Once you’ve identified the core competencies vital to success in your organization, it’s time to develop and/or update the job description.
Developing a Sound Job Description
Employers should develop job descriptions that clearly define the essential functions of the job before advertising the job or beginning the interview process. Here are steps to writing a sound, legally defensible job description:
- Use clear, concise, non-technical language, and avoid jargon and unnecessary words. Focus on words that have a single meaning and use detailed explanations for words that may be ambiguous. Begin each sentence with an active verb and use the present tense. Provide examples of the expected job functions and the desired outcome of the work to be performed. For example, instead of “writes down notes during meetings” put “records notes during weekly meetings.”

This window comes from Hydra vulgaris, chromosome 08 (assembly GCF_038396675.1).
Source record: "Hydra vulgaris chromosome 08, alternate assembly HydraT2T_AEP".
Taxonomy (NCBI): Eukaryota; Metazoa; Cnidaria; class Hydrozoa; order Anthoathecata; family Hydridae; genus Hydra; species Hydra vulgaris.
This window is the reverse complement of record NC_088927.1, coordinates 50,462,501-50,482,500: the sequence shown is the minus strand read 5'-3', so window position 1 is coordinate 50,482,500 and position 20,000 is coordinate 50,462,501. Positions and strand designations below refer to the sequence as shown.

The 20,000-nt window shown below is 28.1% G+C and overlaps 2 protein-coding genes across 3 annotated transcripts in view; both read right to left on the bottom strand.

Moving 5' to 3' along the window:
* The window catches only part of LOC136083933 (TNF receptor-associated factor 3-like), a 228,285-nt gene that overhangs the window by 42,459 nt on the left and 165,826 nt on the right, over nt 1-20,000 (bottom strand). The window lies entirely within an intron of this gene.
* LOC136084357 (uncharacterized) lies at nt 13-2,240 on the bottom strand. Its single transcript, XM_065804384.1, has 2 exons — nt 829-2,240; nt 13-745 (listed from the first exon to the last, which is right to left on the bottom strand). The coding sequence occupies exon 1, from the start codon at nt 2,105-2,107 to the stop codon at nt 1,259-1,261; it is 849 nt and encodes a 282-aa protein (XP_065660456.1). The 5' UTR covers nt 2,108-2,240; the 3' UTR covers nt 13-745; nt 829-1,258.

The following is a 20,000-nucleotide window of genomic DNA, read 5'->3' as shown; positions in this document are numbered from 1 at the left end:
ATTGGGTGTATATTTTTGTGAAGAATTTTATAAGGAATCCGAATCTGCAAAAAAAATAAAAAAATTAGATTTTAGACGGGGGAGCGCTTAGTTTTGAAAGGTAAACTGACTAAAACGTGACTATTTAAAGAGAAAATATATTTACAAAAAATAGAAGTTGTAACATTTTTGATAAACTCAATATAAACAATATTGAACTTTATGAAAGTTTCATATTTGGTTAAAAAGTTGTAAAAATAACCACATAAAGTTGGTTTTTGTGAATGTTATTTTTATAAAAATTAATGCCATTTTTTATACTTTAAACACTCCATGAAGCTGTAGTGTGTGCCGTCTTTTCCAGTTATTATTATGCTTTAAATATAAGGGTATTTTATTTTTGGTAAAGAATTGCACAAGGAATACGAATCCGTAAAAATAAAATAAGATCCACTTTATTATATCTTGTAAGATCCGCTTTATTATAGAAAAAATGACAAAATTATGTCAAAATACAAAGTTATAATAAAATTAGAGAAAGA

- Qualify Job functions whenever possible and the desired outcome of the work should be described, rather than the method for accomplishing that outcome. For example, instead of saying, “files folders” use more declarative statements such as “the clerk files folders alphabetically based on category.”
- Allow applicants to read the job descriptions and provide them an opportunity to voice any concerns or ask clarifying questions. Include in the job description a statement for the applicant to sign indicating they have read the job description and can perform the essential functions with or without reasonable accommodations. If accommodations are sought, allow space for the applicant to describe the type of accommodations they need.